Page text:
Last month, Governor David A. Paterson acknowledged the tragic flaws in our state’s juvenile justice system when he settled a lawsuit with the U.S. Department of Justice over unconstitutional conditions at four state facilities for young offenders.

The case against the state documented routine abuse of young people, leaving them with concussions, broken teeth and broken bones for trivial infractions like talking in line or swiping extra dessert at meal time. The governor’s own task force and the commissioner of the Office of Children and Family Services, Gladys Carrion, have found that these same troubling conditions exist system-wide. Indeed, the Legal Aid Society has filed a system-wide lawsuit, raising the potential of years of institutional litigation and court oversight.

The governor and Commissioner Carrion were right to settle the Justice Department suit and to have entered into negotiations over the Legal Aid Society suit (as reported by the Law Journal on Aug. 24) so they can focus on the system’s real problems, but the settlement is far from a panacea. For one thing, the agreement only covers four of the state’s 23 facilities. Furthermore, it is slated to terminate in three years. It is difficult to imagine resolving the systemic problems that have been building up for decades with an agreement tailored as narrowly as this one, even with the best of intentions.

To create a true transformation of this deeply troubled system, policy makers would do well to view the reform effort like a three-legged stool. If any one leg is neglected, the effort threatens to tip and fall.

One leg is facility conditions, and the governor deserves credit for addressing that in the recent agreement, although years of work will be necessary to change the culture that exists in OCFS facilities.

The second leg is facility closures, and we encourage the governor—already a leader in this area—to redouble his efforts. Over the past several years, New York City has substantially reduced the number of low-risk youth we send to state facilities, allowing the governor to close 13 brutal and ineffective upstate institutions.

But while the state has closed many facilities, far too many are still in operation, fully staffed and with only a handful of youth in them. The latest and most shocking news on this front came on Aug. 4, when the Village Voice reported that the notorious Tryon Boys Residential Center is now completely empty of young people, yet it still employs 60 staff members!

Since the city and counties pay for half the costs of OCFS placements, fully staffing empty facilities costs state and local budgets millions. For example, despite the fact that New York City has 62 percent fewer young people in custody today than in 2002, we will pay an estimated $24 million more this fiscal year than in 2002.

While much of this money is going to pay over-staffed, under-populated facilities, some of it is also ostensibly slated to fund more services. In anticipation of the settlement, for example, Governor Paterson’s administration proposed spending $18 million to address the Justice Department’s criticisms, such as the lack of mental health services in state facilities. But at the same time, it proposed cutting $16 million from alternative local programs that were keeping low-risk youth in their home communities. This robs an effective Peter to pay for a destructive Paul.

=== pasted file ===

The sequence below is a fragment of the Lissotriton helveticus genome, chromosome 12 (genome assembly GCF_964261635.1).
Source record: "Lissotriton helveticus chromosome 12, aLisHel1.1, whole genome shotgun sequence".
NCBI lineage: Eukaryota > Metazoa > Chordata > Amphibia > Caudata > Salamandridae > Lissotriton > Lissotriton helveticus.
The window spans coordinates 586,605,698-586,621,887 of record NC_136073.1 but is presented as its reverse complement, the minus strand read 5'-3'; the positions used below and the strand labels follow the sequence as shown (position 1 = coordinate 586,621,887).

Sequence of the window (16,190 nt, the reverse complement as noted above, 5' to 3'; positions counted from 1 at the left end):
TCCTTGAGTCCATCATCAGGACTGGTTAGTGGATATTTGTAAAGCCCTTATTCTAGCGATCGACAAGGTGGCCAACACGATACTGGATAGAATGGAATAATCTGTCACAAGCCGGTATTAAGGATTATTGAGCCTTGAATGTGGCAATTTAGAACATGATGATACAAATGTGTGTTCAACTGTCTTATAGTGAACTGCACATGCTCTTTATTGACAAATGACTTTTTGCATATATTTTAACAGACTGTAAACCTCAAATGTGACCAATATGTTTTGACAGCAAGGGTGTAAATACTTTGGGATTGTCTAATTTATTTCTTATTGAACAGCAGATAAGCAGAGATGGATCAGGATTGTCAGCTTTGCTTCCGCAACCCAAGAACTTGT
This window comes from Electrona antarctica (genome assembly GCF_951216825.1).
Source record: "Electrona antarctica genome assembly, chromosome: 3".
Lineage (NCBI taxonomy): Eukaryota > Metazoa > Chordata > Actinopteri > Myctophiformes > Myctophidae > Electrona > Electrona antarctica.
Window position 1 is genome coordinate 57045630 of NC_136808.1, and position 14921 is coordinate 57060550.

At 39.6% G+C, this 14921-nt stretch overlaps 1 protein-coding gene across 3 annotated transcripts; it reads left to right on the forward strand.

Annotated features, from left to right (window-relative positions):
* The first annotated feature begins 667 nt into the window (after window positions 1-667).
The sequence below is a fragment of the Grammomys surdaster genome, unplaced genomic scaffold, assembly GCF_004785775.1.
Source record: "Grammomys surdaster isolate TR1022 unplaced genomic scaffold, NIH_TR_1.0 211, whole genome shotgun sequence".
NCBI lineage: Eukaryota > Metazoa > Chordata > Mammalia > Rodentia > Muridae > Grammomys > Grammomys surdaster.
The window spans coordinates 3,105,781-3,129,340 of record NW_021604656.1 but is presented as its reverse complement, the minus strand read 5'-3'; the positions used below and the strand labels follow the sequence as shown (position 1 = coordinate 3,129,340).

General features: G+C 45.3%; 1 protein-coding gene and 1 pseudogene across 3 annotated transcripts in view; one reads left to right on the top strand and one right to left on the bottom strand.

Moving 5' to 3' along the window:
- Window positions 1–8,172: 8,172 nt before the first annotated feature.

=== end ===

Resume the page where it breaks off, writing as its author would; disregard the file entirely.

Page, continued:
There will always be a need for secure facilities. When a young person has been convicted of a violent or serious crime and is at risk of committing more, he or she often faces incarceration. But there is no public safety benefit to sending these youth hundreds of miles away from their families and communities to facilities that do not improve their chances of getting back on track. The state’s own data show an alarming 89 percent re-arrest rate for boys released from OCFS facilities, giving new meaning to the phrase “schools for crime.” Indeed, as Commissioner Carrion has stated, “In New York State, the juvenile justice system is broken—by any standard.”

The system’s high failure rates argue for a more balanced approach to public safety, including a continuum of programs ranging in intensity from community-based initiatives to rehabilitative secure care that effectively addresses the needs of youth currently confined in the state’s debilitating facilities.

Which brings us to the third leg of the stool—empowering counties and the city to take care of their own young people in their home communities, when appropriate. The governor’s own task force recommended such a “realignment” of state services, and with good reason—for the $346,035 it costs annually to send a young person to a state-run group home (a 46 percent increase over last year), we could send six young people to Harvard for a year. Such wasteful spending of taxpayer dollars is especially troubling when you consider that the state recently cut more than $1 billion in funding for schools.

Governor Paterson and Commissioner Carrion should be credited with having the courage to close troubled facilities that were harming children and negatively affecting public safety. But the job is only half done. Now it is time for state policy makers to get ahead of the curve and continue to close unnecessary facilities and reallocate savings to local government. This will take no small amount of political courage, but they can rest assured that, with proper funding, their partners in New York City and other local governments will continue creating programs that will improve public safety by holding youth accountable while helping them make better choices.

Vincent Schiraldi is commissioner of New York City’s Department of Probation. John Mattingly is commissioner of the Administration for Children’s Services.